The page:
Archive Assistant Tilly takes a walk around Roald Dahl's home village of Great Missenden
Hi! I’m Tilly the Archive Assistant, and I started at the Roald Dahl Museum and Story Centre about a month ago now. Not long after I started I went on the village walking tour around Great Missenden to take in the place that inspired and influenced Roald Dahl in some of his wonderful children’s books – including Danny the Champion of the World, The BFG and Matilda.
If you'd like to go on this walk you can pick up a copy of this map from the museum.
Immediately out and right from the museum are the petrol pumps from the old gas station that inspired Danny the Champion of the World. Although now standing outside an estate agents, it’s a nice reminder of the village that Roald would have been tramping around in.
Just opposite, before the roundabout, you will see the village library. Here Roald imagined children like Matilda, sitting inside and learning – perhaps whilst their dad uses the petrol station somewhere else in the village.
Turning left at the roundabout and heading up to the station you can see Samways, which was around when Roald lived in the village, and was the namesake of the newsagents in Danny the Champion of the World. With a ‘Daily Telegraph’ awning, it’s still operating today. Carrying on the road you will come to Great Missenden Station. Most likely Roald visited here whilst he was writing one of his more unusual commissions – Roald Dahl’s Guide to Railway Safety, a pamphlet published by the British Railways Board and illustrated by Quentin Blake.
Turning left out of the museum if you look on the wall you will see an enormous painted BFG! Great Missenden’s High Street was the original street that Dahl imagined the BFG stalking down, blowing dreams through the windows of children, before catching a glimpse of Sophie peeking through the curtains.
If you carry on left through the village, past the beautiful little cottages and houses that line Church Street you will come to an atmospheric quiet road up to the old church with overhanging trees. To your right is Abbey park, where the River Misbourne runs. This river is a bit of a secret, as it runs underneath your feet. It fully rises up later down the valley, but sits quietly under Great Missenden.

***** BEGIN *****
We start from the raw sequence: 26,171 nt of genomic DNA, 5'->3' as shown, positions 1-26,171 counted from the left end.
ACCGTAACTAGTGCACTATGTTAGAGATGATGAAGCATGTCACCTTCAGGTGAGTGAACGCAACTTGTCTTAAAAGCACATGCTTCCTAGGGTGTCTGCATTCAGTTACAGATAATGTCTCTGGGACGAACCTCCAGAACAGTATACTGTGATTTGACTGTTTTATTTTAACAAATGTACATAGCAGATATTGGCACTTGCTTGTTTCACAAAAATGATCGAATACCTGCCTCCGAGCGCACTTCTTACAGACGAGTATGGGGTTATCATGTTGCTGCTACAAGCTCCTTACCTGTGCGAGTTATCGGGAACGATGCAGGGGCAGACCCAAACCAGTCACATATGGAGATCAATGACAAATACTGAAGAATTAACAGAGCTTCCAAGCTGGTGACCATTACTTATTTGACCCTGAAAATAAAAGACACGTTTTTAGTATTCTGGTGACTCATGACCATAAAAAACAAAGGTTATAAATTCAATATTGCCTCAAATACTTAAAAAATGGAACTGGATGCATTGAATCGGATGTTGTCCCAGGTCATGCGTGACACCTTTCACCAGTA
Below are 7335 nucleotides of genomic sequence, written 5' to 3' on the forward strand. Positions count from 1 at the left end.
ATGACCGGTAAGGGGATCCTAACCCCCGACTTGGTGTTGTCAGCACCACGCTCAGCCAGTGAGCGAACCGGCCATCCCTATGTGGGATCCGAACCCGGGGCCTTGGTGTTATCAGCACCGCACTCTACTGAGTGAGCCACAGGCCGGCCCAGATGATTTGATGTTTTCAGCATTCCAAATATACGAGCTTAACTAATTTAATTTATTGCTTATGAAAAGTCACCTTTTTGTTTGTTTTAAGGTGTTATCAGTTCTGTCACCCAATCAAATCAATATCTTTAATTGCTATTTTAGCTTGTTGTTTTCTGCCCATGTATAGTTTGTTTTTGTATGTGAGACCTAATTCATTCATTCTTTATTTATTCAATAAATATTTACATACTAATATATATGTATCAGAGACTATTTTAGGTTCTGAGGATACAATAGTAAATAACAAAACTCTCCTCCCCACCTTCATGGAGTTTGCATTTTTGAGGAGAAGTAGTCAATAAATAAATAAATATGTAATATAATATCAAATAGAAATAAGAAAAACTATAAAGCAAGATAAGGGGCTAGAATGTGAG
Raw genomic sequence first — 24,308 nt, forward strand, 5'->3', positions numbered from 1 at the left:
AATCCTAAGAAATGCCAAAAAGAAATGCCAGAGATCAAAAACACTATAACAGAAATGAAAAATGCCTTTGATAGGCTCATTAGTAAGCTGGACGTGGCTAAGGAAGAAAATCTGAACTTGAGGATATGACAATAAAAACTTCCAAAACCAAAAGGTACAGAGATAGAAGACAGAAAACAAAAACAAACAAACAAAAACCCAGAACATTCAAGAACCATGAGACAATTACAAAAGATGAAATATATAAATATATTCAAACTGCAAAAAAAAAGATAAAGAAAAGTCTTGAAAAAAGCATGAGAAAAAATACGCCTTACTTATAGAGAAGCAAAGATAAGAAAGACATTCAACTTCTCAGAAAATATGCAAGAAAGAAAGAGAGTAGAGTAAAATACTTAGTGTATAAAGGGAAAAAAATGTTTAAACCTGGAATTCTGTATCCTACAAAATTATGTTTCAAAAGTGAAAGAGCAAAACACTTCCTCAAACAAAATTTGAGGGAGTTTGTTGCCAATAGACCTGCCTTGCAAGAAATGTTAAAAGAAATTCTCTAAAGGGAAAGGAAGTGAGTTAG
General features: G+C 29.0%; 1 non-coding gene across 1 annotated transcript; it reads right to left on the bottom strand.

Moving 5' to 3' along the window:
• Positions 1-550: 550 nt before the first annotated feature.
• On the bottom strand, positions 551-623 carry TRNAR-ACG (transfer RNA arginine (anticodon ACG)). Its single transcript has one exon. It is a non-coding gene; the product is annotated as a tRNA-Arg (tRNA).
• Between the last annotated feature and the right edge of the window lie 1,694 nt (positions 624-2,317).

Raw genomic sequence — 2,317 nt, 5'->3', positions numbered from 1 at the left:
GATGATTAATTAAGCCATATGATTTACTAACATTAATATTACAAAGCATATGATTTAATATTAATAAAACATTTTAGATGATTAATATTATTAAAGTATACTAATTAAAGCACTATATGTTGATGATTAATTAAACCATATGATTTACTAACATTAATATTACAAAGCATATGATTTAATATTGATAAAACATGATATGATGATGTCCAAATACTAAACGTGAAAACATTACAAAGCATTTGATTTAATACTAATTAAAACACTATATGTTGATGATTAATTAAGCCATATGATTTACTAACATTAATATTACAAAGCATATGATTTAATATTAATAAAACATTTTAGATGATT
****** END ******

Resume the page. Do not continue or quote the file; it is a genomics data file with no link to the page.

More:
You can take a little detour here, and head down to this part by following the public footpath on your right, just before the bridge. This is a bit different to the sometimes busy High Street, and is a great reminder of the Buckinghamshire countryside that Roald was so immersed in – and the reason why he decided to settle here in the first place.
If you carry on down Church Street, the parish church of Great Missenden sits on top of a little hill, and as you walk up alongside it you will be greeted with astonishing views all around you. I was lucky to have excellent weather on my stumble up there. Roald was buried in the grounds of this church, and a tree with benches was planted in memorial of Great Missenden’s most famous resident – try and spot the BFG footprints!
Great Missenden is a busy but inviting village, and living here provided Roald with a great deal of material which he poured into his books. It just goes to show that the strangest things, like a bright red petrol pump, can inspire a brilliant story.
Find out more about Roald Dahl's love of nature, the outdoors and the local area in My Year, re-published for the first time in 20 years and available online or at the Museum.